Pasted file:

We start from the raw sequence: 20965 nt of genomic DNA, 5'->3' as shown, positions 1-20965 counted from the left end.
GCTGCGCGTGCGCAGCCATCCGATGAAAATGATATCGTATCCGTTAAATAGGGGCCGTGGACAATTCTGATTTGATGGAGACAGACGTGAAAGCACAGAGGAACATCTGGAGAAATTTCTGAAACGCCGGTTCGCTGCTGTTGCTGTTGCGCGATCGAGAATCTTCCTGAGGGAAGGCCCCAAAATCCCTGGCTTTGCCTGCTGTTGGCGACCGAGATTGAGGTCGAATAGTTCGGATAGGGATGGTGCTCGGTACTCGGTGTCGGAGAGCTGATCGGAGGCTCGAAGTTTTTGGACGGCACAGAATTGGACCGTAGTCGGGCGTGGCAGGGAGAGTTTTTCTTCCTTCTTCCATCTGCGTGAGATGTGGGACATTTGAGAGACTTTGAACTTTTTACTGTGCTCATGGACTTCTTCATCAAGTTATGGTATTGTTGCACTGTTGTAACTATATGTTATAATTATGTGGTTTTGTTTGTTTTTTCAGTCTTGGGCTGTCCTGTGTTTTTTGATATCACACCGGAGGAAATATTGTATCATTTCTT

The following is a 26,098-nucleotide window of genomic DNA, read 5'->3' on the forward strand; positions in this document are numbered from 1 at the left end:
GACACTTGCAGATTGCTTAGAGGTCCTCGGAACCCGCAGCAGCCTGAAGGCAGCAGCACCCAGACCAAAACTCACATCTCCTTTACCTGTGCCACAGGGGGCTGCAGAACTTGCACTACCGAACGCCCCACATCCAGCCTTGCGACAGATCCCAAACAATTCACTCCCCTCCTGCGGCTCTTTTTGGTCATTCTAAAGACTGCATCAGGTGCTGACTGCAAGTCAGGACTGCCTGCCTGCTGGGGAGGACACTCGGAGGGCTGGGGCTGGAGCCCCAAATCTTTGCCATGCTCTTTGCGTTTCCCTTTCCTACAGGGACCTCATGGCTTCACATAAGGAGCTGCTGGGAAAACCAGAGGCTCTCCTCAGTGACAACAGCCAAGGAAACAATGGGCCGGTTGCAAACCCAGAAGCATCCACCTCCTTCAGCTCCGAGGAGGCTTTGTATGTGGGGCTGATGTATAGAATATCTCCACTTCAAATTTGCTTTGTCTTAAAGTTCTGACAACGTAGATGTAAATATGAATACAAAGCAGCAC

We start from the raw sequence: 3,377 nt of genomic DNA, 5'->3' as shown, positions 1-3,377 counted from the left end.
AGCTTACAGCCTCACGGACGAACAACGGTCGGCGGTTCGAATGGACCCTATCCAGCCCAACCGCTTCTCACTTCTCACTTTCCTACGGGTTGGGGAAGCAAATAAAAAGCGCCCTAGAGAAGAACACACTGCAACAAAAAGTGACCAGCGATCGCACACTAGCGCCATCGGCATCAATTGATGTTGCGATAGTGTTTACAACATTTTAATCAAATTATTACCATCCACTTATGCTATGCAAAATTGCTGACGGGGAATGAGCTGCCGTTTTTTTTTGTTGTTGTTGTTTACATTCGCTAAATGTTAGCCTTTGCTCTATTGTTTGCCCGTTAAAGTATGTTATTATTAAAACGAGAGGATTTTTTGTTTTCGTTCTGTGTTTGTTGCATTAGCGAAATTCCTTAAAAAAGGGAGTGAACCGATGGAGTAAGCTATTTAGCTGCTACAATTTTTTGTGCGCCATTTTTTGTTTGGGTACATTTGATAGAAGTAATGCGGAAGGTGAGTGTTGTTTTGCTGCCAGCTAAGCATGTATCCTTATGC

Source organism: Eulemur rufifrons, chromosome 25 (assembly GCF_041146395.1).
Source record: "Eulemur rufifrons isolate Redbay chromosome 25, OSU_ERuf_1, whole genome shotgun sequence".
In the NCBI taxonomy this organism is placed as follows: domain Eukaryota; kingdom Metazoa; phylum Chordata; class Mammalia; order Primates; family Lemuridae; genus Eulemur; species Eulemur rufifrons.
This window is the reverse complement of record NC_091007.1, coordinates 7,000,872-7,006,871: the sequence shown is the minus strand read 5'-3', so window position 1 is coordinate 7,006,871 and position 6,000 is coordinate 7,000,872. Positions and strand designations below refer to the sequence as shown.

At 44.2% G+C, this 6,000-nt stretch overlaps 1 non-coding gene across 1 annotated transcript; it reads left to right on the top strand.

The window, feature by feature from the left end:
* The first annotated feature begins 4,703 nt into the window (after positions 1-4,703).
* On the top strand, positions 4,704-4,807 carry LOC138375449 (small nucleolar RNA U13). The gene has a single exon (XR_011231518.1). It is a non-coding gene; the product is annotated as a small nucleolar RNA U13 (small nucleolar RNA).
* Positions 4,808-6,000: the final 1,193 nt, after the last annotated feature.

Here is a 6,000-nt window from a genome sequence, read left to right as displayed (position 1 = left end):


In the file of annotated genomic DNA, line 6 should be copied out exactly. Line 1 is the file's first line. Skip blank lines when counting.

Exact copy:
AGCTTACAGCCTCACGGACGAACAACGGTCGGCGGTTCGAATGGACCCTATCCAGCCCAACCGCTTCTCACTTCTCACTTTCCTACGGGTTGGGGAAGCAAATAAAAAGCGCCCTAGAGAAGAACACACTGCAACAAAAAGTGACCAGCGATCGCACACTAGCGCCATCGGCATCAATTGATGTTGCGATAGTGTTTACAACATTTTAATCAAATTATTACCATCCACTTATGCTATGCAAAATTGCTGACGGGGAATGAGCTGCCGTTTTTTTTTGTTGTTGTTGTTTACATTCGCTAAATGTTAGCCTTTGCTCTATTGTTTGCCCGTTAAAGTATGTTATTATTAAAACGAGAGGATTTTTTGTTTTCGTTCTGTGTTTGTTGCATTAGCGAAATTCCTTAAAAAAGGGAGTGAACCGATGGAGTAAGCTATTTAGCTGCTACAATTTTTTGTGCGCCATTTTTTGTTTGGGTACATTTGATAGAAGTAATGCGGAAGGTGAGTGTTGTTTTGCTGCCAGCTAAGCATGTATCCTTATGC